Welcome to Grasshopper Grove

at the Hudson Highlands Nature Museum Outdoor Discovery Center


What is Nature Play?     

Open-ended and free-form exploration and recreation in a “wild” area – be that a vacant lot, a neighborhood park, or the woods at the edge of the backyard. For many of us, this type of play defined our childhoods and became the root of our conservation values as we grew.

Why does it matter?        

Unfortunately, kids today don’t have the kind of experiences in nature that were once common place. As a result, many suffer from a lack of connection to the environment, a syndrome known as “nature deficit disorder.”  Time spent in nature is essential for children’s physical and mental health and cognitive and social development. These are just a few of the well-documented reasons playing outside is good for kids:

· Outdoor play increases fitness levels and builds active, healthy kids

· Schools with environmental education programs score higher on standardized tests in math, reading, writing, and listening

· Nature play enhances social interactions, makes children more creative, and reduces stress


Children are born with an innate sense of wonder and adventure.

To nurture this they need to experience the joy of frequent, unstructured play in nature. In today’s busy, over scheduled lives, plugged-in society and fear of the unknown, children seem to have fewer opportunities to run through a stream, build shelters with sticks, hide in bushes or jump in a pile of leaves.

The Hudson Highlands Nature Museum is taking steps to ensure that the children in our area can discover find adventure and develop the wonderment of free nature play. Building upon the experiences from our nature based preschool, the Young Naturalist Program, the Museum is creating Grasshopper Grove, a safe, accessible nature play space where young children can run down hills, balance on logs and boulders, use their imaginations and develop their motor skills while playing in nature. We are proud to present this first project of its kind in the Hudson Valley.

Grasshopper Grove Nature Play Area   

Part trail, part nature play space, part “wild” area, Grasshopper Grove brings the wonders of the woods and fields up close. Grasshopper Grove provides a place where young children can connect with nature in a safe, unstructured manner.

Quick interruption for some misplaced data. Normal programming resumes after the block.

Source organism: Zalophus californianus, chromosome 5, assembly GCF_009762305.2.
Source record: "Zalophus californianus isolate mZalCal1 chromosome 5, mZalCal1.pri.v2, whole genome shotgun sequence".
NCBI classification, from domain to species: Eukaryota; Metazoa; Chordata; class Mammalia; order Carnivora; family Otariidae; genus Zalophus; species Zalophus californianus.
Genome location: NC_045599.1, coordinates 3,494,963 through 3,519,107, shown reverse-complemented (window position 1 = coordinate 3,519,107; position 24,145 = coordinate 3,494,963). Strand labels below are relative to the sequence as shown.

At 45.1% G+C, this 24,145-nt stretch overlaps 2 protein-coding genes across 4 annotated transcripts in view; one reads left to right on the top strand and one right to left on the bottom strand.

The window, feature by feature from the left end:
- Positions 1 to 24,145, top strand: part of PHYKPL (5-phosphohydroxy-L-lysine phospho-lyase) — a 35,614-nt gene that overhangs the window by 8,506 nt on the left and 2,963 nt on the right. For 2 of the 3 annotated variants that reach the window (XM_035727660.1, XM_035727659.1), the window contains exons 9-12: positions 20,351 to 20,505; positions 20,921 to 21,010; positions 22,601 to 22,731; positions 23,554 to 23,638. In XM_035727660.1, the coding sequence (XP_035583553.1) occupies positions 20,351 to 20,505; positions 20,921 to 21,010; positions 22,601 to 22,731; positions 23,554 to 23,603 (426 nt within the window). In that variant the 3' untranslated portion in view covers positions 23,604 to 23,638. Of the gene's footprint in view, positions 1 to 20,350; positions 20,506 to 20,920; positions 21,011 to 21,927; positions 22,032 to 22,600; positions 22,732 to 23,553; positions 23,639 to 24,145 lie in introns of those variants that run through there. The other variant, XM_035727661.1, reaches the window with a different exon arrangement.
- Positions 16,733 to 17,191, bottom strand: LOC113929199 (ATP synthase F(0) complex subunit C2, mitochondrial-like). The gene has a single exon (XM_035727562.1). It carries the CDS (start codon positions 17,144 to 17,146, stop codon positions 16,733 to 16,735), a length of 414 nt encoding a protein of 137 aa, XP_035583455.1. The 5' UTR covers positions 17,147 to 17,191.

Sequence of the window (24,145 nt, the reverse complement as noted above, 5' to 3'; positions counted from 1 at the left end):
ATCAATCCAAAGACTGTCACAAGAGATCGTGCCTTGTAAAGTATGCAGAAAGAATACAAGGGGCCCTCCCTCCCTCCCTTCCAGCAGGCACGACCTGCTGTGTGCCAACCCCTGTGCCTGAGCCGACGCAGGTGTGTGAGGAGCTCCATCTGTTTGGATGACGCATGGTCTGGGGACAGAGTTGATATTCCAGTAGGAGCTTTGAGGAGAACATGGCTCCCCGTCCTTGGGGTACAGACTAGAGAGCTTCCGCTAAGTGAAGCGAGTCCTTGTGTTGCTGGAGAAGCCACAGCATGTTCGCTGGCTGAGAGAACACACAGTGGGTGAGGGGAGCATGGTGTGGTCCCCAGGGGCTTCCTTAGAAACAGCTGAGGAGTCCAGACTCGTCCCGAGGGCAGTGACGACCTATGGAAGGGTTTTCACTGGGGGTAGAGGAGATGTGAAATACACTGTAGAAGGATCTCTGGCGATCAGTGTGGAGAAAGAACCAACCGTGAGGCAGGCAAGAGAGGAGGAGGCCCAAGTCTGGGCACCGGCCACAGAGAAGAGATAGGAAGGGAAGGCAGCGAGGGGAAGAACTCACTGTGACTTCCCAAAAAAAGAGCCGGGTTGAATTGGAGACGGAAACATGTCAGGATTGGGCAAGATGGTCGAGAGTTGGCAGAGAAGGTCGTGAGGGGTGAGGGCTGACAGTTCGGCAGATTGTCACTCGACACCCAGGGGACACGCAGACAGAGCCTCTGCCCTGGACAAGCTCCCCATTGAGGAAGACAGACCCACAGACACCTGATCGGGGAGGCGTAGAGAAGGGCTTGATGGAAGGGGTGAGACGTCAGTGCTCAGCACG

It is a half-acre of natural elements to promote the value of nature play for children’s health and cognitive development and provide a fun, safe, “bridge” between natural areas and wild areas that will help both children and their parents feel increasingly comfortable in nature. It promotes the Museum’s mission to create caretakers of the natural world by acting upon expert studies, which indicate that a child’s early experiences in nature form the basis of lifelong environmental ethics.

Grasshopper Grove follows a design developed with museum staff, board, parents and preschool students by one of the world’s leaders in this field, Adam Bienenstock of Bienenstock Natural Playgrounds. Beginning with a half acre of field surrounded by a rough stone wall and mature shag-bark hickory trees, the area was graded to incorporate a low hill surrounded by a path, a dry stream-bed and a higher hill where children have a view of the Museum’s fields and ponds. Taking inspiration from the wild areas on the Museum’s 177-acre Outdoor Discovery Center where its preschool children love to play, elements that have been added to Grasshopper Grove include a “fallen” oak tree for climbing, large boulders, and an area of “loose parts” for building such as pine cones, bark and sticks. There 's water flowing down a series of cedar troughs, an area of shrubs will grow into a maze of “secret hide-outs” and a dirt pile will provide open-ended creative play.

Executive Director, Jacqueline Grant, is quick to point out that while two initial grants enabled the project to get underway, generous donations of materials and labor, and a willingness by contractors to provide services at minimum rates made the scope of the project possible. The two grants came from the Hudson River Valley Greenway for design consultation, and from a foundation that wishes to remain anonymous. The Garden Club of Orange and Dutchess was instrumental in first helping to select appropriate trees and shrubs and then sponsoring their purchase and installation. They also planted 750 spring bulbs and will design and install a “sensory” garden. Donations also came from friends of the Museum both at the Museum’s annual fundraising event and through sponsoring individual elements such as an Adirondack-style lean-to.



Loose Parts



Green Hearts

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